When I was looking at schools, one of the things that excited me most about Connecticut College was the fact that the College’s music program offers free lessons. Last year, I investigated this opportunity but didn’t end up taking advantage of it because of scheduling conflicts. Given how busy I’ve been this year, I did not plan to inquire about the music lessons again.
I have a good musical ear, and I’ve done well teaching myself how to play instruments and read music. I also have my guitar on campus and access to the school’s pianos, so I figured that was enough to satisfy my passion for music. I wasn’t capitalizing on lessons, sure, but I was given access to a practice room and a full piano—two things I don’t have at home. It was still a win.
As an art minor, I might as well live under one of the easels in Cummings, our music and arts center. One day, I found myself there with some time to kill, so I figured I'd ask about the music lessons. To my surprise, everything fell into place. The same scheduling issues came up, but I may or may not have found some loopholes to get past the problem.
I’m now taking piano and voice lessons. I have yet to begin my voice lessons, but I’ve had two piano lessons thus far. I’ll admit that they were fairly terrifying. Although I told my teacher I did not know how to read sheet music for piano, she placed a piece by Mozart in front of me and told me to play. I figure that’s akin to the approach where you throw kids in the deep end of a pool and tell them to swim. Fighting my fear of disappointing my piano teacher, I painstakingly played the piece with my right hand. I knew the names of the notes on a staff, and I knew the names of the keys on a piano so I translated each note one by one.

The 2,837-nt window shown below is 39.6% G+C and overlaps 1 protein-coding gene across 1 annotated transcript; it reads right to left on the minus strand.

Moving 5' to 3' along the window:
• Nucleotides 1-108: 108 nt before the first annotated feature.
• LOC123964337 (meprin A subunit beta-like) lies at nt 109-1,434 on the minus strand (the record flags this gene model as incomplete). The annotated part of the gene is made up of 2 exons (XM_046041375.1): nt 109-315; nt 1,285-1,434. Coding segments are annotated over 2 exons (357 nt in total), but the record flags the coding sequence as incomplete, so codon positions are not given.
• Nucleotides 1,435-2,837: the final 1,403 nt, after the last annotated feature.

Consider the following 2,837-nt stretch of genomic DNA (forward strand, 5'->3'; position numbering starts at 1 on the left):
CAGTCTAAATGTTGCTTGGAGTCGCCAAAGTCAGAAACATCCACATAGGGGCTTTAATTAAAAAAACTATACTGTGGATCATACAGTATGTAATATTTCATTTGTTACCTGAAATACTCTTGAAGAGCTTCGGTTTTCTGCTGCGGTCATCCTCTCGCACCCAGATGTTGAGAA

“Okay, now play the left hand,” my teacher said. “I don’t know how to read bass clef,” I responded. “Just try.” Never have I ever had a reason to know anything about bass clef. But, so as to not disappoint, I taught myself on the spot. I knew where the “F” was, and so I worked using that basic knowledge. It was terrifying, but I did it. And that was my first piano lesson.
After my first lesson, I felt guilty. I did not want to waste my piano teacher’s time with my rudimentary knowledge of piano. I was also very nervous for what future lessons would entail. So, I planned to practice a lot over the weekend. It was the first time I practiced that something peculiar happened. As I sat down at the piano and looked at my music, my fingers took control. Suddenly, I could almost play the piano! Apparently, between my lesson and the time I sat down to practice, my brain had made some kind of sense of the music. I was initially so discouraged, but this miraculous progress gave me a different outlook. After being thrown into the deep end, I’d started to tread water.
At this point, I’m still a little bit (a lot) terrified of my lessons but I feel more confident in my ability to grasp the material. I’m glad to have the opportunity to take lessons, and I’m excited to see how much I’ll have improved by the end of the semester.